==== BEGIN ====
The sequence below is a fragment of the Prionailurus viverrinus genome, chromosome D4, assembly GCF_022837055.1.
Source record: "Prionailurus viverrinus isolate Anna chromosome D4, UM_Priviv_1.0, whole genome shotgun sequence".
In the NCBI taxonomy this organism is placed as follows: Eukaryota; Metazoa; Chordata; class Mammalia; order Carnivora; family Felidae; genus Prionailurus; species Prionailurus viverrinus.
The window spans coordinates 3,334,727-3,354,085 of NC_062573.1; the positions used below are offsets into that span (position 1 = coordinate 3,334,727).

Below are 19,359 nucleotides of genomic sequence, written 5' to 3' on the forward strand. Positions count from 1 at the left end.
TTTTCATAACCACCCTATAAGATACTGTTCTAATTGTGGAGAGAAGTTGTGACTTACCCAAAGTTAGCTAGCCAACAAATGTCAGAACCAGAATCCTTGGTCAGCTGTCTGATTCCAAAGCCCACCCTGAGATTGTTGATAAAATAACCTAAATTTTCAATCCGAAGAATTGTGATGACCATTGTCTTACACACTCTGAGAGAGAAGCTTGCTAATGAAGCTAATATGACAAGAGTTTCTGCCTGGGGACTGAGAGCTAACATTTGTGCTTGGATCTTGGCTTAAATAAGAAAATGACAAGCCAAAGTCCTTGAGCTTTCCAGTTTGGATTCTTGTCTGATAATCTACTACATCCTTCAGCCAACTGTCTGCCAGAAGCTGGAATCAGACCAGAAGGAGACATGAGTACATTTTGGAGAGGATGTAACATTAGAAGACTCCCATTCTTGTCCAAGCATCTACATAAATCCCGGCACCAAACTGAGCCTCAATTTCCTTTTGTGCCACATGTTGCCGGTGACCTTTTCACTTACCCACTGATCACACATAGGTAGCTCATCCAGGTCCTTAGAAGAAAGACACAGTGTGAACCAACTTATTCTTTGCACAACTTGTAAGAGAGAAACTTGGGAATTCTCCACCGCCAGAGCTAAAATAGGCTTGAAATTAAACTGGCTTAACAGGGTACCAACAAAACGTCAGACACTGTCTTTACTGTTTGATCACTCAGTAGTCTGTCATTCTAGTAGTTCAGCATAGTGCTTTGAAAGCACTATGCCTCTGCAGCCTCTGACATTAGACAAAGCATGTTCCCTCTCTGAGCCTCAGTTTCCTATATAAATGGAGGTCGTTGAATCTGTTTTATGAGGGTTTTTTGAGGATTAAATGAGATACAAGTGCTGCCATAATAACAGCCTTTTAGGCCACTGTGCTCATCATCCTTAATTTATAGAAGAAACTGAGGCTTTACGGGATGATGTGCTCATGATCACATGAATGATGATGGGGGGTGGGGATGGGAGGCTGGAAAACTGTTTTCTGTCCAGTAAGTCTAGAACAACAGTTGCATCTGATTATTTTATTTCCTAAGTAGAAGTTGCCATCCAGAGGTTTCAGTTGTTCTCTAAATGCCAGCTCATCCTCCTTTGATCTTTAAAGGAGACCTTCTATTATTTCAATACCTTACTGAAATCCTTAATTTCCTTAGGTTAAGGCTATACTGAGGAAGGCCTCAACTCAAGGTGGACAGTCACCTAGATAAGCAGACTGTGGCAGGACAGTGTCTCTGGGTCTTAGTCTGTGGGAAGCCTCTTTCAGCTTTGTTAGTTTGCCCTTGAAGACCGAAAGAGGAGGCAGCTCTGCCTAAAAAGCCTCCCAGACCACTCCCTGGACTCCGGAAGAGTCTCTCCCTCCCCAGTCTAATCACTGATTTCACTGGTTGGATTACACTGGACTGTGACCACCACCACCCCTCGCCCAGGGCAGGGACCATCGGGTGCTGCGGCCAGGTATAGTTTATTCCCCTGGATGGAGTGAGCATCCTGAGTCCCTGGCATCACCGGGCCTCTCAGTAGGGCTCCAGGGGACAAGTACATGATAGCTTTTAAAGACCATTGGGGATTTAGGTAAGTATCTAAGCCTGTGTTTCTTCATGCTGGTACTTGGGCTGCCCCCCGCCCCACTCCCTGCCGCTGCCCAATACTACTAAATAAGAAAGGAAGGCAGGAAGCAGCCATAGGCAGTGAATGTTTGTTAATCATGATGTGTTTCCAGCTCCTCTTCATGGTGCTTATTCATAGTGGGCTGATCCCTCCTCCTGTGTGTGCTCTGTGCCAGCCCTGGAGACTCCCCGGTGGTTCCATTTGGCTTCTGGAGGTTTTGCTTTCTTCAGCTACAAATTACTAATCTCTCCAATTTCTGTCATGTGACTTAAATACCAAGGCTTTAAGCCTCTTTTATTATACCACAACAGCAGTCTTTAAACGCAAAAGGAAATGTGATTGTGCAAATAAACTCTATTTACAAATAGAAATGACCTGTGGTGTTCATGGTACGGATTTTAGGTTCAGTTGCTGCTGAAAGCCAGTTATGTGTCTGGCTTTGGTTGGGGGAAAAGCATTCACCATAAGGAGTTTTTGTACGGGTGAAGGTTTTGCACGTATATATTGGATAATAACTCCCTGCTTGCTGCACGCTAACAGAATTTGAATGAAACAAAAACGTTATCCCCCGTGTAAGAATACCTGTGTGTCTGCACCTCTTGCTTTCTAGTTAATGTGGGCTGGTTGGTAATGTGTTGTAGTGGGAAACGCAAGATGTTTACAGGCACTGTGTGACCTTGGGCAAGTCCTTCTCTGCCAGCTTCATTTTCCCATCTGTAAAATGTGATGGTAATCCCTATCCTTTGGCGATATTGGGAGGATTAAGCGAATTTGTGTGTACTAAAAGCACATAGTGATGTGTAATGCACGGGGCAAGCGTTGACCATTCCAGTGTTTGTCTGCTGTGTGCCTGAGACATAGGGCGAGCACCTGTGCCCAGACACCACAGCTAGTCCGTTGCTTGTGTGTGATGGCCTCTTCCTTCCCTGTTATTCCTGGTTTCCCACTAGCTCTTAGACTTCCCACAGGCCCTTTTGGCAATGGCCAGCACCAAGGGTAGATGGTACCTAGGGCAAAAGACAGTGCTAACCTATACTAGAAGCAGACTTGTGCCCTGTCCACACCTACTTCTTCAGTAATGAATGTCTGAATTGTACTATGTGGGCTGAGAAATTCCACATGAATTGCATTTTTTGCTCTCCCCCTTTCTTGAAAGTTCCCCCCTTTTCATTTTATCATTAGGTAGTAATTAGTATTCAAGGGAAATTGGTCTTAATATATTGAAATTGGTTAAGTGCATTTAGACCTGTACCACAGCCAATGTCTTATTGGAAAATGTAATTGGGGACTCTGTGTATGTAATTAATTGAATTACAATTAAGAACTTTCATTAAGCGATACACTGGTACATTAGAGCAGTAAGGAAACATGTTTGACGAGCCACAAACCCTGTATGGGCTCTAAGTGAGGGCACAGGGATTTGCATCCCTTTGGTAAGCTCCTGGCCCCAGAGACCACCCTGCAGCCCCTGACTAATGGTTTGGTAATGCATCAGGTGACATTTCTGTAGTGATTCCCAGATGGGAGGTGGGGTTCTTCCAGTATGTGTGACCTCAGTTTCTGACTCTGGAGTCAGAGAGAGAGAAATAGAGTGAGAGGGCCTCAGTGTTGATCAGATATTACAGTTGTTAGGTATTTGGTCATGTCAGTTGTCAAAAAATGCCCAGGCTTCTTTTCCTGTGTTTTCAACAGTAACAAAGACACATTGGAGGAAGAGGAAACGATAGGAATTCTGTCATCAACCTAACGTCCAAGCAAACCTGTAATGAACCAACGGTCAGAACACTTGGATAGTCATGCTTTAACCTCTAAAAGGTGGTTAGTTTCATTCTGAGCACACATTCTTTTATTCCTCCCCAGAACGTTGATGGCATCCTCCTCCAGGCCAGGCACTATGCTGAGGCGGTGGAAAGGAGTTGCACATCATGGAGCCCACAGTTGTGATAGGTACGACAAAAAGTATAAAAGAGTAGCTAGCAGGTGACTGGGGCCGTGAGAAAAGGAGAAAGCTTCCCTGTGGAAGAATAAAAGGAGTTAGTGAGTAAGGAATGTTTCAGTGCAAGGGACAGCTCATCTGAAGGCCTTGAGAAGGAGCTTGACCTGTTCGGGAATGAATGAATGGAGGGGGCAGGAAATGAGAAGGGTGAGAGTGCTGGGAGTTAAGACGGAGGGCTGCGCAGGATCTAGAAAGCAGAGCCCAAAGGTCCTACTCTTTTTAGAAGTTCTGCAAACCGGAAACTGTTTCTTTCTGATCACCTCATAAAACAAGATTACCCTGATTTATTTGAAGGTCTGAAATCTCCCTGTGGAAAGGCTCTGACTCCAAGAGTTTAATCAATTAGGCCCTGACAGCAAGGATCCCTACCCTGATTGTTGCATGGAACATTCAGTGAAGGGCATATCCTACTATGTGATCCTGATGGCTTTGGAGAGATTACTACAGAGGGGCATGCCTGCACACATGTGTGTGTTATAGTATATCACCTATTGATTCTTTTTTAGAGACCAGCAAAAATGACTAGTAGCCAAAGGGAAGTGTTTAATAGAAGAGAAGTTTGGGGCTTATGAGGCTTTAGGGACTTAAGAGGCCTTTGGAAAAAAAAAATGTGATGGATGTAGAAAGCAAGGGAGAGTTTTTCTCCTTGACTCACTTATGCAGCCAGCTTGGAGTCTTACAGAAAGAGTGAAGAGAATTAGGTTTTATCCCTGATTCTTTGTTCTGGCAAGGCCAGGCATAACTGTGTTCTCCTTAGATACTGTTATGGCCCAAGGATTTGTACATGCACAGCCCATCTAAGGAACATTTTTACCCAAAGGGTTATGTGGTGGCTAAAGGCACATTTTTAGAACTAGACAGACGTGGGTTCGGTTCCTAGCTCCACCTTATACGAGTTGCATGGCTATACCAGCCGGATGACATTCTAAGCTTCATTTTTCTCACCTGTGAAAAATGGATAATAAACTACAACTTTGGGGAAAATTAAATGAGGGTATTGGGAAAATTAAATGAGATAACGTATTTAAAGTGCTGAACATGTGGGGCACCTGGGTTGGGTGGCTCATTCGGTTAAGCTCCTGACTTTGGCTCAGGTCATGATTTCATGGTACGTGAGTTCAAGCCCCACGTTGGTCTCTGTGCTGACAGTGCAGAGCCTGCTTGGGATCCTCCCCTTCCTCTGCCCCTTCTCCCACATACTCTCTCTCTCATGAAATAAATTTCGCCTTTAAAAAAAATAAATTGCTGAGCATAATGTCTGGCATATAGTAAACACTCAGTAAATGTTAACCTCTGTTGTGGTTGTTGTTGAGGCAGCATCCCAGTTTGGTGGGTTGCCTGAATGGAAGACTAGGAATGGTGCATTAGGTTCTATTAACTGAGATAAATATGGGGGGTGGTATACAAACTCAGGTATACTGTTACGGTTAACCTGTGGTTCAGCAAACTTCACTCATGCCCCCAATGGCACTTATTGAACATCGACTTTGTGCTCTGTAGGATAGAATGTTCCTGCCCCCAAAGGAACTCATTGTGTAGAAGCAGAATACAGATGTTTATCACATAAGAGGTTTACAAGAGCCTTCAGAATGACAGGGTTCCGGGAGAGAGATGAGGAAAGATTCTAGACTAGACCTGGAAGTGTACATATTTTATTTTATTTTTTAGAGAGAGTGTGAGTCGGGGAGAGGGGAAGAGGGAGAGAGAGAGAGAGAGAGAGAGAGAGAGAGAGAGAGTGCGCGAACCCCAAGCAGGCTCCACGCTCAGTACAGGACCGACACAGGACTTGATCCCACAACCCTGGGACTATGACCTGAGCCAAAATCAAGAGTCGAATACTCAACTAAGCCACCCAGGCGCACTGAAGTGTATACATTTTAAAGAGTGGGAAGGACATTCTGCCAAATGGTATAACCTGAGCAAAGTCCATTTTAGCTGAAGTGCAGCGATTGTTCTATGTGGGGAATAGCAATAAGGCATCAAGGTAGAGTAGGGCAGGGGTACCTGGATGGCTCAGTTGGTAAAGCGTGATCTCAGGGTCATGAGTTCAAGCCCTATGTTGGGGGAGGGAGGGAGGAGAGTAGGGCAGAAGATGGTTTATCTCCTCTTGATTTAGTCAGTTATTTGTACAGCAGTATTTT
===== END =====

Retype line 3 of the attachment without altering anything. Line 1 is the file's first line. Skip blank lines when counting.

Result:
In the NCBI taxonomy this organism is placed as follows: Eukaryota; Metazoa; Chordata; class Mammalia; order Carnivora; family Felidae; genus Prionailurus; species Prionailurus viverrinus.